January Existing Home Sales Push to 2006 Levels

Existing home sales posted a modest 0.6 percent increase in January, the National Association of Realtors reported Friday, continuing just enough momentum to mark the highest annual pace since 2006.

NAR said total existing home sales increased by 0.6% from December to a seasonally adjusted annual rate of 6.69 million in January. Sales in total climbed year-over-year, up 23.7% from a year ago to the highest level since 2006, before the Great Recession.

Single-family home sales rose at a seasonally adjusted annual rate of 5.93 million in January, up 0.2% from 5.92 million in December and up 23% from one year ago. The median existing single-family home price rose to $308,300 in January, up 14.8% from a year ago.

Existing condominium and co-op sales came in at a seasonally adjusted annual rate of 760,000 units in January, up 4.1% from December and up 28.8% from one year ago. The median existing condo price rose $269,600 in January, an increase of 8.6% from a year ago.

Regionally, results were mixed, though median home prices rose at double-digit annual rates again. Sales in the South rose by 3.2% to an annual rate of 2,940,000 in Januaryand improved by 25.1% from a year ago. The median price in the South rose to $263,300, a 14.6% climb from a year ago. In the Midwest, sales rose by 1.9% to an annual rate of 1,570,000 in January and improved by 22.7% from a year ago. The median price in the Midwest rose to $227,800, a 14.7% increase from a year ago

In the West, sales fell by 4.4% from the month priorto an annual rate of 1,310,000 in January but improved by 21.3% from a year ago. The median price in the West rose to $461,800, up 16.1% from a year ago. In the Northeast, sales fell by 2.2% to an annual rate of 870,000 but improved by 24.3% increase from a year ago. The median price in the Northeast rose to $361,400, up 15.8% from a year ago.

“The housing market is starting the year on a strong note, driven by sustained housing demand, low mortgage rates, and the economy regaining its footing,” said Joel Kan, Associate Vice President of Economic and Industry Forecasting with the Mortgage Bankers Association. “Despite scarce inventory levels in the entry-level portion of the market, first-time buyers represented a third of sales last month. We expect a significant portion of purchase demand in the coming years to be driven by millennials and the younger-age cohorts.”

Mark Vitner, Senior Economist with Wells Fargo Securities, noted existing home sales track closed transactions and tend to lag changes in pending sales by one to two months. “As a result, any impact from the harsh winter weather in Texas and other parts of the country will not likely be reflected in the data for another couple of months,” he said.

Vitner said the modest January rise easily topped market expectations, which had called for a slight decline. “Existing home sales track closings, which tend to closely track pending home sales (purchased contracts) and mortgage applications by one to two months,” he said. “Both had trended lower late last year, suggesting that some payback was overdue. The deluge of home sales has overwhelmed closing attorneys, and the lags between signing a purchase contract and closing the transaction have lengthened. We expect sales to pull back somewhat in coming months. February’s harsh winter weather in key markets, such as Texas and other parts of the South, may impact both purchases and closings.”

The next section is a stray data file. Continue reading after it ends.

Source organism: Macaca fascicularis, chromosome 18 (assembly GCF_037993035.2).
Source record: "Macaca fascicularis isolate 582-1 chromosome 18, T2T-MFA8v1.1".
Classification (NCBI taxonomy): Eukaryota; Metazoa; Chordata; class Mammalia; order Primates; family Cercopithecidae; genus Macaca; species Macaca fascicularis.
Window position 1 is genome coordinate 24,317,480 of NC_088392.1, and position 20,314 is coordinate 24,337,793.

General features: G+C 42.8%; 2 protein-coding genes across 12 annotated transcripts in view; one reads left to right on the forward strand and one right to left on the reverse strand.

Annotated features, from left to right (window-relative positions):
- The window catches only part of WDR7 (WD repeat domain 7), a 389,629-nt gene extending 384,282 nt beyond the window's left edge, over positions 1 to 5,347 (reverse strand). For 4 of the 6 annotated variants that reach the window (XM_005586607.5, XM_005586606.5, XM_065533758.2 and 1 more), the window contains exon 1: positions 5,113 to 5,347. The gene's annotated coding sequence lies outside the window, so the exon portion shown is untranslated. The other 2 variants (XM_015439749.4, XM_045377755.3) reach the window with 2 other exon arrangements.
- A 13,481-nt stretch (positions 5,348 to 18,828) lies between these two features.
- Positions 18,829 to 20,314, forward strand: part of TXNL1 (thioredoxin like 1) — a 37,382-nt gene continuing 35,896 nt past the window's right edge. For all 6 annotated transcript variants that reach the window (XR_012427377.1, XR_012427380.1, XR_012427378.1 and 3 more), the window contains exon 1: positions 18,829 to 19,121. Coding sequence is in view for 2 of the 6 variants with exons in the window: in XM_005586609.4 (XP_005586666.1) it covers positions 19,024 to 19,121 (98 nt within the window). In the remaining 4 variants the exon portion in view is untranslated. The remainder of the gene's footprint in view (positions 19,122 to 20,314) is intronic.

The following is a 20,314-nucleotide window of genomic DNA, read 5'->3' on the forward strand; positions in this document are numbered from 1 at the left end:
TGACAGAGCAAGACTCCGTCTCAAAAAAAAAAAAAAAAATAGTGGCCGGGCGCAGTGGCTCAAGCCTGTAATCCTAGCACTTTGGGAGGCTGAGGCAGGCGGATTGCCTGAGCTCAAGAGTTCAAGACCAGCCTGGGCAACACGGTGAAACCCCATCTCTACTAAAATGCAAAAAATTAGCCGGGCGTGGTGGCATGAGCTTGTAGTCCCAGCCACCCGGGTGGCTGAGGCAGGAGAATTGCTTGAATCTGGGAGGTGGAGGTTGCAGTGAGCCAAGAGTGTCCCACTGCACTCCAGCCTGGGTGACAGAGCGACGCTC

However, any slowdown due to harsh winter weather is likely to prove temporary, Vitner said. “There are strong tailwinds behind the recent surge in home buying that are likely to carry over well into 2021 and 2022,” he said.

“Buyers quickly snatched up virtually every new listing coming on the market,” said Lawrence Yun, NAR chief economist. “Sales easily could have been even 20% higher if there had been more inventory and more choices.”

NAR reported the median existing-home price for all housing types in January rose to $303,900, up 14.1% from a year ago ($266,300), as prices increased in every region. January’s national price jump marks 107 straight months of year-over-year gains.

Total housing inventory at the end of January fell to just 1.04 million units, down 1.9% from December and down 25.7% from one year ago (1.40 million). Unsold inventory sits at a 1.9-month supply at the current sales pace, equal to December’s supply and down from the 3.1-month amount recorded in January 2020. NAR first began tracking the single-family home supply in 1982.

“Overall, low housing supply and rising prices continue to be a constraint on an even higher sales pace,” Kan said. “Tight inventory levels continue to create a competitive market for buyers and are pushing prices higher. [Thursday’s] U.S. Census Bureau report showed that new residential construction activity continues to rise, which hopefully bodes well for more choices for buyers and slower price growth in the spring.”  

NAR said properties typically remained on the market for 21 days in January, unchanged from December and down from 43 days a year ago. Seventy-one percent of homes sold in January 2021 were on the market for less than a month.

First-time buyers represented 33% of sales in January, up from 31% in December and from 32% a year ago. Individual investors or second-home buyers purchased 15% of homes in January, up from 14% in December but down from 17% a year ago. All-cash sales accounted for 19% of transactions in January, unchanged from December but down from 21% a year ago. Distressed sales represented less than 1% of sales in January, unchanged from December but down from 2% a year ago.